Compatible with all official ZX-Spectrum models, COMPLICA DX is available to download today HERE with a discussion available on the World of Spectrum forums.

Bill Gates Investing $2 Billion In Renewables

/. - Mon, 06/29/2015 - 7:45am
An anonymous reader writes: Bill Gates has dumped a billion dollars into renewables, and now he's ready to double down. Gates announced he will increase his investment in renewable energy technologies to $2 billion in an attempt to "bend the curve" on limiting climate change. He is focusing on risky investments that favor "breakthrough" technologies because he thinks incremental improvements to existing tech won't be enough to meet energy needs while avoiding a climate catastrophe. He says, "There's no battery technology that's even close to allowing us to take all of our energy from renewables and be able to use battery storage in order to deal not only with the 24-hour cycle but also with long periods of time where it's cloudy and you don't have sun or you don't have wind. Power is about reliability. We need to get something that works reliably." At the same time, Gates rejected calls to divest himself and his charitable foundation of investments in fossil fuel companies.

Read more of this story at Slashdot.

New Study Accuses Google of Anti-competitive Search Behavior

/. - Mon, 06/29/2015 - 7:02am
An anonymous reader writes: Columbia Law School professor Tim Wu — the man who coined the term "network neutrality" — has published a new study suggesting that Google's new method of putting answers to simple search queries at the top of the results page is anticompetitive and harmful to consumers. For subjective search queries — e.g. "What's the best [profession] in [city]?" — Google frequently figures out a best-guess answer to display first, favoring its own results to do so. The study did some A/B testing with a group of 2,690 internet users and found they were 45% more likely to click on merit-based results than on Google's listings. Wu writes, "Search engines are widely understood as key mediators of the web's speech environment, given that they have a powerful impact on who gets heard, what speech is neglected, and what information generally is reached. ... The more that Google directs users to its own content and its own properties, the more that speakers who write reviews, blogs and other materials become invisible to their desired audiences."

Read more of this story at Slashdot.

ZX Spectrum Retro Review - Paperboy

Indie Retro News - Mon, 06/29/2015 - 7:00am

It is an important and popular fact that back in the 1980s I funded my computer gaming time by delivering newspapers. This fact is in some small way commemorated by the fact that, in a time of mid-life crisis, the first game I loaded up on my newly acquired rubber-keyed Spectrum was Paperboy. There was no deep reason for Paperboy; it was never one of my favourites, but, having been bought at some point between packing my old +2 away and acquiring a 'new' Spectrum, it was the first game that came to hand.

As an aside, I loaded it up with the same cassette player I used back in the day - and had forgotten how long it took to load Spectrum games, which led to a very tense few minutes watching that unexpectedly colourful loader and half expecting the dreaded 'R: Tape Loading Error' message... but the error never came, the game loaded, and with the back-story explained, it's time for a review!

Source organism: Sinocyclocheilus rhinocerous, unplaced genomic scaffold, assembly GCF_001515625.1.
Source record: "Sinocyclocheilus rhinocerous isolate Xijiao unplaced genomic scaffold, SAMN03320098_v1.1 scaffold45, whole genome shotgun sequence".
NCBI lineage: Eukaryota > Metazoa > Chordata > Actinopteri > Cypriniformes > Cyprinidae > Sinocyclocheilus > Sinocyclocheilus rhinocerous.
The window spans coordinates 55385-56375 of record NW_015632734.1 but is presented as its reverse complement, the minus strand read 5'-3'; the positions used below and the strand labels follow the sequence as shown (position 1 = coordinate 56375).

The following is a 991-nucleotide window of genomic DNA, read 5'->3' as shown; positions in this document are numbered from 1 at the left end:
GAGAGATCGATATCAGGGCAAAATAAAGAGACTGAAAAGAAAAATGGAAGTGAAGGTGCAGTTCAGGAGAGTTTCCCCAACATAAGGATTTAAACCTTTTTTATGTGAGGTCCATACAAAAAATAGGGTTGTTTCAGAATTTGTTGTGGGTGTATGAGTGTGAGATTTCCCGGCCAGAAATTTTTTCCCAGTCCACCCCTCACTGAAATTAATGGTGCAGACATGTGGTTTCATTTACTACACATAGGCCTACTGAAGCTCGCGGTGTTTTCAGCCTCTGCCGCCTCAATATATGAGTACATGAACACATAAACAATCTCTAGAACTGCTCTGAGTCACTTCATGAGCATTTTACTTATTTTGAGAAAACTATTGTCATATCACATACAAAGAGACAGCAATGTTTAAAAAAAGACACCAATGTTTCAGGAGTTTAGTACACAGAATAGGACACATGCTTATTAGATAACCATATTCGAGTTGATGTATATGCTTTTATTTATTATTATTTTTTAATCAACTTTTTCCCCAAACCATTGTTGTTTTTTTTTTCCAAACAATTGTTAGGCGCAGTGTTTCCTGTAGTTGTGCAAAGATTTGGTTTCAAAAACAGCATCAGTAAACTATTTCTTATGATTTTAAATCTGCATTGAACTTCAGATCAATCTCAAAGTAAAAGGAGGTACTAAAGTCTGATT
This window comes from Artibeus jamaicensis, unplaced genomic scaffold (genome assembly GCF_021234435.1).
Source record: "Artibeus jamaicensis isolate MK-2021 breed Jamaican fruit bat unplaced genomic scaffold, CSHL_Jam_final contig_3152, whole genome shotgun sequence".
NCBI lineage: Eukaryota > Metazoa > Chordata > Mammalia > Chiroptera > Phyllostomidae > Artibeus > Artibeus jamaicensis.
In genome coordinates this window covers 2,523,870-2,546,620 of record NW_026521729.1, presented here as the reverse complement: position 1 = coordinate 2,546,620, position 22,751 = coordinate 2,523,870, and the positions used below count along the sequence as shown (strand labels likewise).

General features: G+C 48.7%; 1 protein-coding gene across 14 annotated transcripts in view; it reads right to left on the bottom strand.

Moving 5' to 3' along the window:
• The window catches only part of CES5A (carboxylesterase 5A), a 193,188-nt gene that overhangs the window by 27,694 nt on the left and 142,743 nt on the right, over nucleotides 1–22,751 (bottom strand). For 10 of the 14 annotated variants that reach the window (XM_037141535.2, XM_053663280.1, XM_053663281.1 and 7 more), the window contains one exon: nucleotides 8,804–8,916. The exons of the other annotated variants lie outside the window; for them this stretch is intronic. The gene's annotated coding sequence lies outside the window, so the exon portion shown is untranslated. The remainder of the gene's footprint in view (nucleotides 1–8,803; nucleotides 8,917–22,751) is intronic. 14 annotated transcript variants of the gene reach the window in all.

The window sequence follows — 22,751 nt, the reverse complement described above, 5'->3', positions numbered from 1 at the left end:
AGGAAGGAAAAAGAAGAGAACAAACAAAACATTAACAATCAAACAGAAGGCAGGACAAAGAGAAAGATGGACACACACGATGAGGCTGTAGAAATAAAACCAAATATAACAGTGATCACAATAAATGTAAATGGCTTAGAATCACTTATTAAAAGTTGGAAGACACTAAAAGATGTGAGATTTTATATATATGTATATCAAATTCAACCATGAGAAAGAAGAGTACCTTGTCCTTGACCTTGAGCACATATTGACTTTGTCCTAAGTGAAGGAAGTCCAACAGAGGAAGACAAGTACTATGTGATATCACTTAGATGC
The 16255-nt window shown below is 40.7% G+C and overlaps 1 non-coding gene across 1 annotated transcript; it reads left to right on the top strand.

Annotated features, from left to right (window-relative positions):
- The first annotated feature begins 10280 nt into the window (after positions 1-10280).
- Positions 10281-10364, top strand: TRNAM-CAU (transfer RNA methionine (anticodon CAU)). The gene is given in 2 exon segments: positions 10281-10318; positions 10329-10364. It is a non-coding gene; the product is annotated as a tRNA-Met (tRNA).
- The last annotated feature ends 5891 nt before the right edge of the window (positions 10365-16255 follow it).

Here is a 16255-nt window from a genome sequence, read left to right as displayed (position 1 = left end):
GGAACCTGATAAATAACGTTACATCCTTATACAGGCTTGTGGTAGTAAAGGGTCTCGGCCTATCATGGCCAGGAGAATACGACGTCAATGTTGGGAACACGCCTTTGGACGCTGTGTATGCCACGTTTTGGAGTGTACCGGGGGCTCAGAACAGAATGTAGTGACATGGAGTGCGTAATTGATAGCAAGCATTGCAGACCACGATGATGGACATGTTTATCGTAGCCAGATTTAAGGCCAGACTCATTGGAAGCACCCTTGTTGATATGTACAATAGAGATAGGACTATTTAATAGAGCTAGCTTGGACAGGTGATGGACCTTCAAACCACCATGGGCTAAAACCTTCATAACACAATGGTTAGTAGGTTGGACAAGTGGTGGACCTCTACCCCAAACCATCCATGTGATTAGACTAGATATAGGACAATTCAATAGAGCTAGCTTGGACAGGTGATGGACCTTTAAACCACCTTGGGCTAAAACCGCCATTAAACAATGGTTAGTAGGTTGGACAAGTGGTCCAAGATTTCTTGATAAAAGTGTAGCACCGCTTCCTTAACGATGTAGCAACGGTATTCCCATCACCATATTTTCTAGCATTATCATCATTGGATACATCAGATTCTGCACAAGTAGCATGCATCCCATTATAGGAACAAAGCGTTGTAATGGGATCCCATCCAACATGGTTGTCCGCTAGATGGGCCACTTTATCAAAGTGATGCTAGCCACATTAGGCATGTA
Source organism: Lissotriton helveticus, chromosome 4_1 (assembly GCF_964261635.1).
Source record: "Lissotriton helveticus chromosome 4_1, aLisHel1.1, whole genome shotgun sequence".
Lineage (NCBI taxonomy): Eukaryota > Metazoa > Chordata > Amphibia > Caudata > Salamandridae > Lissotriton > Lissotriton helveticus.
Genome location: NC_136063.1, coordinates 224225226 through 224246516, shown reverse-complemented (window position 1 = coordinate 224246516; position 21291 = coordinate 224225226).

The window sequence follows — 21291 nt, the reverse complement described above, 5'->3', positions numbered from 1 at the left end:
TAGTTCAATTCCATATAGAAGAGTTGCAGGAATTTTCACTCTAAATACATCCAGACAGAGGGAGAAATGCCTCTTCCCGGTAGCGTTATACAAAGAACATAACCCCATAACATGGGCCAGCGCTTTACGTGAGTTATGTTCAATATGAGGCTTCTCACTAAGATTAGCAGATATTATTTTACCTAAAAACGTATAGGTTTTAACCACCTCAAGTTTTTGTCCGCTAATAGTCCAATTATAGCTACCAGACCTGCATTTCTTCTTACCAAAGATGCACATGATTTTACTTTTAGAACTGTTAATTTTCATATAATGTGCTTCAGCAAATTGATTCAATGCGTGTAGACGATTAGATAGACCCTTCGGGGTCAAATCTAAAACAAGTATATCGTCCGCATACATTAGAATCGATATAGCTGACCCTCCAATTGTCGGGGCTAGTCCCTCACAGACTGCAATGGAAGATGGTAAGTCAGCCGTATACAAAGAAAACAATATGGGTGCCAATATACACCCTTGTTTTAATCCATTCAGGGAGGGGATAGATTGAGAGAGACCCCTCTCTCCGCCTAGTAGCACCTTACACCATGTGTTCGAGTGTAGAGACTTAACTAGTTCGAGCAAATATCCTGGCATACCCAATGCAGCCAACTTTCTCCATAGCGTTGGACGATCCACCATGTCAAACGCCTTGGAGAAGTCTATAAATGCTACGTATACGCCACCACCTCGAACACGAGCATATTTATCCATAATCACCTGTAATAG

Released in 1986 by Elite, Paperboy was the officially licenced home computer port of the Atari arcade game. Apparently it was Game of the Year, and one of the biggest selling games of all time (at the time). For this review I was playing on the aforementioned rubber-keyed 48K Spectrum.

The idea is to survive a week delivering newspapers in a typical American suburb - typical in that you will be set upon by vicious dogs, wobbly pensioners, and some sort of giant doughnut thing on an alarmingly regular basis. Also the neighbour's kid on his Sinclair C5, and the suburban commuters on their way to their boring jobs (which were probably also replicated in Spectrum games) would take offence at your lovely cyan BMX and try to remove you from it.

If you survive to the end of your round, you get to play on the BMX track for a bit - a BMX track which rather worryingly looks like it goes through the middle of an archery range - and then presumably go off to school, watch Blue Peter and then start afresh the next day.

Apart from the BEEPed ditty on the opening screen, there's not a lot of sound beyond a selection of clicks and bleeps to signify throwing a paper, scoring a bonus, knocking your nemesis off his C5, and so on. Far better to listen to some contemporary music - my soundtrack of choice is Bananarama's 'True Confessions' album from the same year, which I don't have on vinyl at all. Honest.

As for the graphics, it's a strange paradox that so much was made of the Spectrum's colour palette when it was launched, but due the hardware limitations some of the best looking graphics were produced in monochrome. The playing field for Paperboy is presented in glorious black and cyan, with other colours used in other parts of the screen. The actual graphics are about as clear as any Spectrum game of the time; I'm not quite sure what some of the obstacles are supposed to be (are those really gravestones in every other front garden?) but it does the job. The scrolling is nice and smooth, and the cobwebs on some of the houses are a fun, random detail.